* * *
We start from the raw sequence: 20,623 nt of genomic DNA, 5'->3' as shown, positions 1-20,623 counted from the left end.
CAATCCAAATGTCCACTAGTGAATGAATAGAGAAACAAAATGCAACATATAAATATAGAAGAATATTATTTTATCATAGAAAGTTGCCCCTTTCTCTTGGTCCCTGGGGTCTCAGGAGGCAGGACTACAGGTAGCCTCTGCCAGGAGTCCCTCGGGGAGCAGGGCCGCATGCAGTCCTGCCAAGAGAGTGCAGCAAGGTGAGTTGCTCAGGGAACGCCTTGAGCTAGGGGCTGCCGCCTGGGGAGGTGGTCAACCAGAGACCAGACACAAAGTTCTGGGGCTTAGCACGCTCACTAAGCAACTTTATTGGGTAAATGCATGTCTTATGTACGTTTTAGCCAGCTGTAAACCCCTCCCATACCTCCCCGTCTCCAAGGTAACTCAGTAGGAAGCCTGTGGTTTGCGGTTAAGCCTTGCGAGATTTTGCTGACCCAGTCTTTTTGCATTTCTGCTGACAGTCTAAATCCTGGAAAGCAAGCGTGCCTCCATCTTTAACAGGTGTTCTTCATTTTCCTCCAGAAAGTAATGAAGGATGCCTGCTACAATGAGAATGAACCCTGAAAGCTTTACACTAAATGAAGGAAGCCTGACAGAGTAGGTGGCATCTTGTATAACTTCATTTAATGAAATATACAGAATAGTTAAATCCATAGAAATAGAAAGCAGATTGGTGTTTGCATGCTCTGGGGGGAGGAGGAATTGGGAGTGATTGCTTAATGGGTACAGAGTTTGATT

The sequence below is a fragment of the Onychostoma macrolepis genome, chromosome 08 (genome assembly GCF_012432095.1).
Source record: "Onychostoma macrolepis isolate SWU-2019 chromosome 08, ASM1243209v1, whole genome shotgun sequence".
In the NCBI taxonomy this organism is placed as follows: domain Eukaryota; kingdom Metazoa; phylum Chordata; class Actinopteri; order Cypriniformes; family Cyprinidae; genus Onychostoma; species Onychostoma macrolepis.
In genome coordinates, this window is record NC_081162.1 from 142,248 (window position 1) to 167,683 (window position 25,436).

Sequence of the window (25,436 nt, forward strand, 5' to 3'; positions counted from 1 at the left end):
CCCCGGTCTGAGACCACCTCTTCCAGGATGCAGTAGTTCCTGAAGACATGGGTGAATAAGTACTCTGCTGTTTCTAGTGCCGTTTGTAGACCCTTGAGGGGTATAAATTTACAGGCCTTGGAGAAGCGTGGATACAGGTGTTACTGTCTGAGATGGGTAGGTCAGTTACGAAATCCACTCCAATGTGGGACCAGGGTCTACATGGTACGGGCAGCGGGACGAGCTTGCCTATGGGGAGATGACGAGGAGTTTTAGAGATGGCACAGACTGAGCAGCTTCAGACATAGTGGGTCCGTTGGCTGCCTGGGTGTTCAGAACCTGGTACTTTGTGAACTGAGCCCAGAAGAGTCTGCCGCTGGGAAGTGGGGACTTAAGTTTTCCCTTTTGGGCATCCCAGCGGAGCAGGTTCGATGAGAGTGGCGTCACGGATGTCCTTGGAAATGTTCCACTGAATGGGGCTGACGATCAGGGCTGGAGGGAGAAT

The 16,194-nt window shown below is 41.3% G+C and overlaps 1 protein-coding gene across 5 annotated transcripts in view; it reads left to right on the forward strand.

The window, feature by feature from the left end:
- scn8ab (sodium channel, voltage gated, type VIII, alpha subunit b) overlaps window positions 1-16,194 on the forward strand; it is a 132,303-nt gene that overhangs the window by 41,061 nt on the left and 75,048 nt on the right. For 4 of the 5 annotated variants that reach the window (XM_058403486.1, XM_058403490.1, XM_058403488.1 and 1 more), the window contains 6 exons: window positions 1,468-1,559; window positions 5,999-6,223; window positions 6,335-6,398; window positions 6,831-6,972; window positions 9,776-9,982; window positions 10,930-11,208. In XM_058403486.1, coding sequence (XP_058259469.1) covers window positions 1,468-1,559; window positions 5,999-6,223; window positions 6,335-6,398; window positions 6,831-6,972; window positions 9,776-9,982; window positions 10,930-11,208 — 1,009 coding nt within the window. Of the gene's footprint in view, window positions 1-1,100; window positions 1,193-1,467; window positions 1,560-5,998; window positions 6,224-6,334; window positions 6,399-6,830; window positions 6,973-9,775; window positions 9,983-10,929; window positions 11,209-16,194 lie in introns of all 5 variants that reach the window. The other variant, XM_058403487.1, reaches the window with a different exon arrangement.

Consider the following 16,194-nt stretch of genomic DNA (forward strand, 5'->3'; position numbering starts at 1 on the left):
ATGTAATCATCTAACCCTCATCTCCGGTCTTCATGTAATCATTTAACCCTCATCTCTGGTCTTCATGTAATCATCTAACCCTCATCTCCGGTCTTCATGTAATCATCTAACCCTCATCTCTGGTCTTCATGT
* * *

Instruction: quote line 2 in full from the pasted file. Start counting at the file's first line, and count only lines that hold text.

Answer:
CAATCCAAATGTCCACTAGTGAATGAATAGAGAAACAAAATGCAACATATAAATATAGAAGAATATTATTTTATCATAGAAAGTTGCCCCTTTCTCTTGGTCCCTGGGGTCTCAGGAGGCAGGACTACAGGTAGCCTCTGCCAGGAGTCCCTCGGGGAGCAGGGCCGCATGCAGTCCTGCCAAGAGAGTGCAGCAAGGTGAGTTGCTCAGGGAACGCCTTGAGCTAGGGGCTGCCGCCTGGGGAGGTGGTCAACCAGAGACCAGACACAAAGTTCTGGGGCTTAGCACGCTCACTAAGCAACTTTATTGGGTAAATGCATGTCTTATGTACGTTTTAGCCAGCTGTAAACCCCTCCCATACCTCCCCGTCTCCAAGGTAACTCAGTAGGAAGCCTGTGGTTTGCGGTTAAGCCTTGCGAGATTTTGCTGACCCAGTCTTTTTGCATTTCTGCTGACAGTCTAAATCCTGGAAAGCAAGCGTGCCTCCATCTTTAACAGGTGTTCTTCATTTTCCTCCAGAAAGTAATGAAGGATGCCTGCTACAATGAGAATGAACCCTGAAAGCTTTACACTAAATGAAGGAAGCCTGACAGAGTAGGTGGCATCTTGTATAACTTCATTTAATGAAATATACAGAATAGTTAAATCCATAGAAATAGAAAGCAGATTGGTGTTTGCATGCTCTGGGGGGAGGAGGAATTGGGAGTGATTGCTTAATGGGTACAGAGTTTGATT